Always finding something to complain about, no matter what. Always knowing more than Apple does about its business. It never stops. Fantastic returns on stock BUT not a big enough dividend. Sheesh.
    pscooter63bageljoeywilliamlondonMacProcornchipredgeminipanetmagewatto_cobra
  • Reply 6 of 53
    larryjwlarryjw Posts: 1,031member
    While I'm not complaining about the share gains I have received from Apple since 2004, I'd just like to point out that Apple's dividends are only 1% and that seems rather low from a company always talking about cash neutrality. Even Microsoft is giving out higher dividends than Apple and has to give out about 3B more shares worth than Apple every quarter. If buying back shares are really helping shareholders, then that's fine but you look at Boeing and although it's struggling, that company gives out far higher dividends than cash-flow king Apple. I would think Apple could afford to give out a $1 a share in dividends than just $0.77. That would keep me flush every quarter as a senior citizen without having to touch my social security check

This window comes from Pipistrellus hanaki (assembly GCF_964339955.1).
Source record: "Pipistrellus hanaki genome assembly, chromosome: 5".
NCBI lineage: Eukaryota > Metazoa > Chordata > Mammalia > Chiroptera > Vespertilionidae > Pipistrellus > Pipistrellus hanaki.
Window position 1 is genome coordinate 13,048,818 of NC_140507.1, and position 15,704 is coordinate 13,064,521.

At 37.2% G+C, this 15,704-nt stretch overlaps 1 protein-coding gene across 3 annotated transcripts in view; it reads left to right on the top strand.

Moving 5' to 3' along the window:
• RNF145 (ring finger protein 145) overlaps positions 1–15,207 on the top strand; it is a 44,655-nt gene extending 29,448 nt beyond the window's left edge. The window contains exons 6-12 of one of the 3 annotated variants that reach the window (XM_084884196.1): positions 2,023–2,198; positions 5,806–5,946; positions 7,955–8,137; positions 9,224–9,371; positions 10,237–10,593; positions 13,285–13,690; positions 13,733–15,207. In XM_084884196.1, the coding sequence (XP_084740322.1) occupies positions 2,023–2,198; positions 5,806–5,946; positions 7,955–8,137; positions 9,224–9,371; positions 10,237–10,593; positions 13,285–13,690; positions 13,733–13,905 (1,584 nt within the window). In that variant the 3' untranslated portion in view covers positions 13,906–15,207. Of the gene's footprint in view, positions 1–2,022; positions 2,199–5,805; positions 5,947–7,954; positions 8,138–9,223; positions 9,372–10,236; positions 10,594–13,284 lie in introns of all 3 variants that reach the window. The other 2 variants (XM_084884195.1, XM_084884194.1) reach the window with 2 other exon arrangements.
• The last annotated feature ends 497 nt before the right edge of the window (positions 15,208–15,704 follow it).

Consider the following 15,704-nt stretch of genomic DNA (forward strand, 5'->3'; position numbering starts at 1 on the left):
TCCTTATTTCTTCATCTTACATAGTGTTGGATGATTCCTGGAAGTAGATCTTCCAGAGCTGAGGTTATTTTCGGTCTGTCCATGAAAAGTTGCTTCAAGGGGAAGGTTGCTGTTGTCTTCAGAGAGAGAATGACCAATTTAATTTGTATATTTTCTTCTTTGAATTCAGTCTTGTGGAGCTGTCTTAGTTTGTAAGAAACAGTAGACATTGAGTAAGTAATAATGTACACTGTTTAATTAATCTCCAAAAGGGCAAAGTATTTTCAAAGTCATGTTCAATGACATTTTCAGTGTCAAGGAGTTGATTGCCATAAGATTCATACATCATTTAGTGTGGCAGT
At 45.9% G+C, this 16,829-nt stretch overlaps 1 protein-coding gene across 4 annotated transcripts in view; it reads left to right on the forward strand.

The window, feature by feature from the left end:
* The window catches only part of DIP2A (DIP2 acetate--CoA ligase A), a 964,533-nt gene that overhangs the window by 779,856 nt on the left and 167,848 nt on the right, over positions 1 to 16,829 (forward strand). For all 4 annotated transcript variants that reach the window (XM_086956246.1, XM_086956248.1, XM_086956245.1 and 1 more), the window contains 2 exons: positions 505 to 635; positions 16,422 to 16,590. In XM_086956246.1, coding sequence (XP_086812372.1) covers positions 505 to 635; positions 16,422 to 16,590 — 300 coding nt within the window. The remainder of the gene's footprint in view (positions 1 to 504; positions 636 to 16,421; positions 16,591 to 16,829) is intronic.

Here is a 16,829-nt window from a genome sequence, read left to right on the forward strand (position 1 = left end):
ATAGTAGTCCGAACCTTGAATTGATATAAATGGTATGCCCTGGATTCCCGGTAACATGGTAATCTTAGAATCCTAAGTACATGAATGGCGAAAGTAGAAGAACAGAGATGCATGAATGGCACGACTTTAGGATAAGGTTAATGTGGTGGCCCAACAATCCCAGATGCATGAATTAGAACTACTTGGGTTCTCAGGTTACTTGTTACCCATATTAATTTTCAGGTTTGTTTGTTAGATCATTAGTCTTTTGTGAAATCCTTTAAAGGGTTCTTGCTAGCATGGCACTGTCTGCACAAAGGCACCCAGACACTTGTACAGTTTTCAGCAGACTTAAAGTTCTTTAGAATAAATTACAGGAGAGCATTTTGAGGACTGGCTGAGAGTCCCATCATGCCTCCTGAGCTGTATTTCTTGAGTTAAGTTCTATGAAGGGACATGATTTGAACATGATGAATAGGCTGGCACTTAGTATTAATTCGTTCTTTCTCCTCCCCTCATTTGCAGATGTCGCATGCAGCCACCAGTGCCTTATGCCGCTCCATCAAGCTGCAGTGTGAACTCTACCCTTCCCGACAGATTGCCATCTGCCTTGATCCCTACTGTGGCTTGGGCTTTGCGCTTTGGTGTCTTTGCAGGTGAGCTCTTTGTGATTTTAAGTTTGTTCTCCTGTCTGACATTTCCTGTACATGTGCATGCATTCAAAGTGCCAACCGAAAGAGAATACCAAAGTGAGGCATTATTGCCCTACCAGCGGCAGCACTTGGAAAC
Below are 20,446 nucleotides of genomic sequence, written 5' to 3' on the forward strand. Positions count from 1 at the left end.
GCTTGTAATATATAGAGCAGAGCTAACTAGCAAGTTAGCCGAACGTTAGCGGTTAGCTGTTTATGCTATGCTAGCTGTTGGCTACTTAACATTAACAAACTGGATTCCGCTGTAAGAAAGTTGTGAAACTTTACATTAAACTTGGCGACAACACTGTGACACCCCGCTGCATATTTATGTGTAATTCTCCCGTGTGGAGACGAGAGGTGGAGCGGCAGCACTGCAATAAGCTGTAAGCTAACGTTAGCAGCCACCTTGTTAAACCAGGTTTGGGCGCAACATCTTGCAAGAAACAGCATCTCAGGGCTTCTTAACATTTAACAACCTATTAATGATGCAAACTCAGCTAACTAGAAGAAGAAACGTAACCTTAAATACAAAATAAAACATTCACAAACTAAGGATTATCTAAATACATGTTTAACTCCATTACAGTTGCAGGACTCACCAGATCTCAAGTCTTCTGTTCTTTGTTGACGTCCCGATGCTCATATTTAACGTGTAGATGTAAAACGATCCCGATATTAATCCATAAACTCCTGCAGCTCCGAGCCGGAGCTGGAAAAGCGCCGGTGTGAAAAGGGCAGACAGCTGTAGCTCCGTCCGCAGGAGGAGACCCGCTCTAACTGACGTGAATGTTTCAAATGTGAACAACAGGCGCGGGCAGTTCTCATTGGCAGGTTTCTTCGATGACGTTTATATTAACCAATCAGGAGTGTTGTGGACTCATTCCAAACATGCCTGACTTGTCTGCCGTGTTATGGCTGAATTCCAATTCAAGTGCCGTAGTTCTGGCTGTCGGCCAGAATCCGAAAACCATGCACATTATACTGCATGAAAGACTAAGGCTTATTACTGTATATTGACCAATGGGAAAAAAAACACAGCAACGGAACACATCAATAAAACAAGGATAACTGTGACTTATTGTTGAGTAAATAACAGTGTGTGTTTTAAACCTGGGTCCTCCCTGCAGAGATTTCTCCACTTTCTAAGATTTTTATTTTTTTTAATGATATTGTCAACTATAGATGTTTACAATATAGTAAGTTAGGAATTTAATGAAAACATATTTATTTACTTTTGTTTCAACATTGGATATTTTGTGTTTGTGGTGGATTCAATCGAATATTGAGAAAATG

If Apple doesn't want to give out a higher dividend then why don't they acquire a cloud computing business since Wall Street claims the CLOUD has unlimited growth potential and they endlessly praise every company that has a cloud service such as Alphabet, Microsoft, and Amazon. Those companies get such fat P/Es based on their cloud services while Apple only gets criticism about falling iPhone sales.
    I agree. From a stockholder's perspective, all I get from higher stock prices is a more impressive looking portfolio -- which until the stock is sold -- has zero actual value. Dividends are in my pocket, and after taxes, I get to take that money and buy more stock -- Apple's or another company. I can't do anything with merely high stock prices. 
    williamlondonSolirazorpit
  • Reply 7 of 53
    eriamjheriamjh Posts: 1,613member
    Isn’t IDC always wrong about Apple?   
    dedgeckoblah64netmagewatto_cobra
  • Reply 8 of 53
    Gmgravytrain & Larryjw perhaps have a valid point of view from those coming late to AAPL and who look at a stock as a dividend finance source.
    I'm a senior citizen (like Gmgravytrain) but I bought into AAPL @ $20 many years ago and held because they are a company that did, does, and will make superior products - and offer a great return on investment.  From my perspective, dividends cannot compete. YMMV.
    pscooter63williamlondonStrangeDaysMacProliketheskycornchipbaconstangredgeminipawatto_cobra
  • Reply 9 of 53
    apple ][apple ][ Posts: 9,233member